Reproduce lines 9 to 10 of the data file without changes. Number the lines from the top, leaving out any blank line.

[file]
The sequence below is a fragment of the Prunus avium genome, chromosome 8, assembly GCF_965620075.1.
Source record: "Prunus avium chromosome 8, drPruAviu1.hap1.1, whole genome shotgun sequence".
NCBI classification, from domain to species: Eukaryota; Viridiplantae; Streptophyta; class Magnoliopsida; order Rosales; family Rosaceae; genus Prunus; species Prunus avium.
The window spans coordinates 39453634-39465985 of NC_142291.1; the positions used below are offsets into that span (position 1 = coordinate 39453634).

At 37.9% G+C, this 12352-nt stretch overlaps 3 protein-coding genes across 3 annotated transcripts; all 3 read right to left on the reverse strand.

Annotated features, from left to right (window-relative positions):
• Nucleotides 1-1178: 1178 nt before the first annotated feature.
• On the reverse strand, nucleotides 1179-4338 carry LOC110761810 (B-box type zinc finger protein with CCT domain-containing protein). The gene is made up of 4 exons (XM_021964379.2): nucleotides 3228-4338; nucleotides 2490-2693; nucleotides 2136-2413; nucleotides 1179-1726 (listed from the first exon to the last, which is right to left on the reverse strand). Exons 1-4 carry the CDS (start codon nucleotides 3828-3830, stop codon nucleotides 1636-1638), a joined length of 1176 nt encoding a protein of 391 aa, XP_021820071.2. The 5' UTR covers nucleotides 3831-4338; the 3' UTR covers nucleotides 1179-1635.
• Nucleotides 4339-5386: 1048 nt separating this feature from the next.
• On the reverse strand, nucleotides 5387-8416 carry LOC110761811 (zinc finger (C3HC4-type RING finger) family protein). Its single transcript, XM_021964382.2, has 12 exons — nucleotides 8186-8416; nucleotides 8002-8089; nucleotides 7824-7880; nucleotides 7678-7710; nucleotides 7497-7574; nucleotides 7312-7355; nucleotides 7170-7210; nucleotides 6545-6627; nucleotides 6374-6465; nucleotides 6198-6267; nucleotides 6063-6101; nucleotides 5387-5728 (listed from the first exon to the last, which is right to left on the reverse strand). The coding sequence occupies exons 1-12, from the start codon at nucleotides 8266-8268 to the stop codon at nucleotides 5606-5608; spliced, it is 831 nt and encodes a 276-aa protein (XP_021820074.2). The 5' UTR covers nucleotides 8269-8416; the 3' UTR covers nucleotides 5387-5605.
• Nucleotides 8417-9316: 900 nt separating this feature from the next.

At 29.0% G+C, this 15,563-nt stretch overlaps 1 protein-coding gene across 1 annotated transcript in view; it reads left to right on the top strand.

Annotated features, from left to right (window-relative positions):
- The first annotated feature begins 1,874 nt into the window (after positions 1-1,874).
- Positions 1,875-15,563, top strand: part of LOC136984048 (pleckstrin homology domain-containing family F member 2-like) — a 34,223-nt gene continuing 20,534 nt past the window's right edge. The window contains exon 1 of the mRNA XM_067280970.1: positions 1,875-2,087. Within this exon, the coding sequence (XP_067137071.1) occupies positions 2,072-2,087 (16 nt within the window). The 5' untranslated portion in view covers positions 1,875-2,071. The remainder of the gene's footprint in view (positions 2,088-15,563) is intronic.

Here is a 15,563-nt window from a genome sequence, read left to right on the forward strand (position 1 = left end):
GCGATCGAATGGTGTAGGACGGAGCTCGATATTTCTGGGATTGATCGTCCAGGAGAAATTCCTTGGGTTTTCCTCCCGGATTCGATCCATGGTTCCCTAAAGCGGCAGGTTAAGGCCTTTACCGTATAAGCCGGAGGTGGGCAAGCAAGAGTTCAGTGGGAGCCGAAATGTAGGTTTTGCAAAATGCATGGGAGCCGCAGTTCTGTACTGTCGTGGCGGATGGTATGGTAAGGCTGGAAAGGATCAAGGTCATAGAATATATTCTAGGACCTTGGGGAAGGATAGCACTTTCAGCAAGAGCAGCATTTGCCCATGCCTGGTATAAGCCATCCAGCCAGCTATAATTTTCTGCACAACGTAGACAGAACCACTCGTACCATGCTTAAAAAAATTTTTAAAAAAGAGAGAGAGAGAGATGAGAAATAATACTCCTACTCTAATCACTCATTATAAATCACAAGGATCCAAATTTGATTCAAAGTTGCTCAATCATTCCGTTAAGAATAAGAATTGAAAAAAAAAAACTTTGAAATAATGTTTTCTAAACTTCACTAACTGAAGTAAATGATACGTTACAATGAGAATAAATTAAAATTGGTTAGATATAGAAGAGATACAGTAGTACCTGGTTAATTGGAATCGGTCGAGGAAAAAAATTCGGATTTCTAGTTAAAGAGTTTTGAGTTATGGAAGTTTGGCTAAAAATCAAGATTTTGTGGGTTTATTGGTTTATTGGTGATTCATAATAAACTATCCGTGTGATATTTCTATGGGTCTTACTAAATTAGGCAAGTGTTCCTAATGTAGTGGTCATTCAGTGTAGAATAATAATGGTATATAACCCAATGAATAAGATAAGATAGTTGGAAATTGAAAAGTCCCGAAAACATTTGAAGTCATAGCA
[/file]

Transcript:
• Nucleotides 4339-5386: 1048 nt separating this feature from the next.
• On the reverse strand, nucleotides 5387-8416 carry LOC110761811 (zinc finger (C3HC4-type RING finger) family protein). Its single transcript, XM_021964382.2, has 12 exons — nucleotides 8186-8416; nucleotides 8002-8089; nucleotides 7824-7880; nucleotides 7678-7710; nucleotides 7497-7574; nucleotides 7312-7355; nucleotides 7170-7210; nucleotides 6545-6627; nucleotides 6374-6465; nucleotides 6198-6267; nucleotides 6063-6101; nucleotides 5387-5728 (listed from the first exon to the last, which is right to left on the reverse strand). The coding sequence occupies exons 1-12, from the start codon at nucleotides 8266-8268 to the stop codon at nucleotides 5606-5608; spliced, it is 831 nt and encodes a 276-aa protein (XP_021820074.2). The 5' UTR covers nucleotides 8269-8416; the 3' UTR covers nucleotides 5387-5605.